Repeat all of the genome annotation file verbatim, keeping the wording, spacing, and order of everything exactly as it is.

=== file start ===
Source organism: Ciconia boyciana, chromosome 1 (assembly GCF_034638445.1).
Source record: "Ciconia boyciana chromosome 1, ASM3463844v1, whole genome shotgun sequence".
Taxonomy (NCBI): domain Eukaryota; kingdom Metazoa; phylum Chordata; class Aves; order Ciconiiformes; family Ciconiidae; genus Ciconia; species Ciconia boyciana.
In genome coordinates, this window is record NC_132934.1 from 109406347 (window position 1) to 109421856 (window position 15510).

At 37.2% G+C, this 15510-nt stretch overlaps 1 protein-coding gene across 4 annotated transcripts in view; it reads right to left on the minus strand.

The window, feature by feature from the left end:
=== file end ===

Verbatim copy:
Source organism: Ciconia boyciana, chromosome 1 (assembly GCF_034638445.1).
Source record: "Ciconia boyciana chromosome 1, ASM3463844v1, whole genome shotgun sequence".
Taxonomy (NCBI): domain Eukaryota; kingdom Metazoa; phylum Chordata; class Aves; order Ciconiiformes; family Ciconiidae; genus Ciconia; species Ciconia boyciana.
In genome coordinates, this window is record NC_132934.1 from 109406347 (window position 1) to 109421856 (window position 15510).

At 37.2% G+C, this 15510-nt stretch overlaps 1 protein-coding gene across 4 annotated transcripts in view; it reads right to left on the minus strand.

The window, feature by feature from the left end: